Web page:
So why bother understanding the difference between management and leadership then?
The answer is simple. You need to develop your skills in both areas. Organizations put too much focus on developing only management skills. However, without developing your leadership skills as well, you’ll struggle to get where it is you want to be with your team. You’ll probably also feel more frustrated.
The easiest way for me to explain the difference to you is to think about a boat. A manager keeps the boat from tipping over side-to-side. A leader steers the boat forward. You need to do both if you are going to get anywhere.
Here are the differences between leadership and management in a nutshell:
Example #1 - Employee Development
MANAGING: Take for instance the development of employees. Booking regular supervision meetings with your staff members, sending employees on training, scheduling your people into the programs and ensuring annual performance reviews get completed all management tasks. These things are necessary for sure!
LEADING: In addition to those management tasks, a leader will have a conversation with the employee about their skills and talents. She will inspire them to utilize their strengths. A leader may move them into positions they are not completely ready for. The leader knows that stretching this person is a risk that will serve both the employee and program well, even though it will be a messy transition. However, the leader has a clear picture in her mind of what will be on the other side of those rapids, and they communicate that to the individual and the team.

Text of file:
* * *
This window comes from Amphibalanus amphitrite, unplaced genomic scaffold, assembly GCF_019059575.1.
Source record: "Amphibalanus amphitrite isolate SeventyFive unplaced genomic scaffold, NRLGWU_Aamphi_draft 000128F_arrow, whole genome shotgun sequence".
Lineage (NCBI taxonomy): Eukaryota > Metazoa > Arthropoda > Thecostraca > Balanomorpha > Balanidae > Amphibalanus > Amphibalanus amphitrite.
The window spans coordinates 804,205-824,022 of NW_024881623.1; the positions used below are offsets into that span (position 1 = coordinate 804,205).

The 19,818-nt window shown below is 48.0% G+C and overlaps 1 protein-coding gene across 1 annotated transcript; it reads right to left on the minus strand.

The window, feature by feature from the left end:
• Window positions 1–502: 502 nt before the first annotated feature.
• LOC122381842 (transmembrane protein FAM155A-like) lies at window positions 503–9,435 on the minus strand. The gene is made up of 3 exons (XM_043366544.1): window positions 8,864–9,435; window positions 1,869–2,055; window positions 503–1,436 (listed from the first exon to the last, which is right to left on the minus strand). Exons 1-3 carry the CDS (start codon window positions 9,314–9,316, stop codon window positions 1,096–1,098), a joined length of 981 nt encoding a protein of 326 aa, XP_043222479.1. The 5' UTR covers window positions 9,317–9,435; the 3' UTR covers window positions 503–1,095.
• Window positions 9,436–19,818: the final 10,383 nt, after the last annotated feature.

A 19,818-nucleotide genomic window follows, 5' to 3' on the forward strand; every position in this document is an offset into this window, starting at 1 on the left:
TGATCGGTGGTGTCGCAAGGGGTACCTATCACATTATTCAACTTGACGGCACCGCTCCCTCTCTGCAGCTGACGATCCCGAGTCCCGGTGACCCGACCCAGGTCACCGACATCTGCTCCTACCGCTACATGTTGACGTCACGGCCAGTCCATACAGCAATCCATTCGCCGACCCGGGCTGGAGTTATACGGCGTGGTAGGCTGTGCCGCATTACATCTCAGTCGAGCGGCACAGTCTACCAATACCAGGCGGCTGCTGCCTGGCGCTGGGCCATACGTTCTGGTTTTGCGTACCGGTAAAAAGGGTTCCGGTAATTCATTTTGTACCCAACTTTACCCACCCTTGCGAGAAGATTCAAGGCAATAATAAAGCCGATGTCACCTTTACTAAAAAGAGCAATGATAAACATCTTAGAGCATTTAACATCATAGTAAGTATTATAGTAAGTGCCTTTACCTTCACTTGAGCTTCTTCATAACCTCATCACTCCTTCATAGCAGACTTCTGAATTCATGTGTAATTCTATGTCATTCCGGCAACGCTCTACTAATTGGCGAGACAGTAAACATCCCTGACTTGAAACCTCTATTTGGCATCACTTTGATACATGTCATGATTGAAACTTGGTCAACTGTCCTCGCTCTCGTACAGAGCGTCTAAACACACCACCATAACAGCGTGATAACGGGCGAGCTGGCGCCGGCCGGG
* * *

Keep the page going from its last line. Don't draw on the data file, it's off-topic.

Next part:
Example #2 - Contract Changes
LEADING: When the funder announces modifications to the way contracts are being released, the leader already saw it coming. She has been actively scanning the horizon. In doing so, she knows how those changes will strategically fit that into where the program is. She is always aware how they can navigate the upcoming changes.
MANAGING: The manager in her will mitigate the risks to the existing program budgets. She will plan meetings with stakeholders. The manager role will have her prepare to communicate the changes to the team.
The differences: Management training
The training you need to be a great manager will be in learning to do things such as preparing and reading budgets and learning how to build strategic plans complete with goals and objectives and timelines. Management training will help you to write policies and follow procedures. This kind of training will ensure things get done in a way that keeps the program afloat.
The differences: Leadership Training
In contrast, the training you need as a leader will help you understand how to communicate to your team in a way that builds trust and motivates them. It will be about creating a vision and then learning to inspire people around you to come alongside you to achieve that vision, even when it seems risky, scary or impossible. Leadership training will help you steer the boat forward.
Leadership isn't about your name tag
Leadership isn’t a title or a role. Leadership is a way of being. It is the way you take action and the manner in which you communicate. When you are leading, your personality, style, vision, method, and character all serve to influence your followers. That influence sways them towards your future vision.
The mistake we often make
The mistake we often make is in thinking that we can learn management skills. This mindset error leads us to believe we either have the ability to lead or not. Certainly, our ability to lead is impacted by our genes, though our childhood experiences and as a result of our past career. There is not doubt that, that all shapes who we are. The key is in deciding what you will do with all of the cards that you have been dealt. That is where leadership training comes in.
Great leaders work on themselves
To become a great leader, you need to commit to personal development. Leadership starts with self-leadership. That means you understand what makes you tick, what is important to you and why it is central to your beliefs. Clarity on these fundamental drivers helps you craft your vision. The greatest of leaders then choose the character strengths they want to strengthen so they can inspire their followers to help them achieve that mission.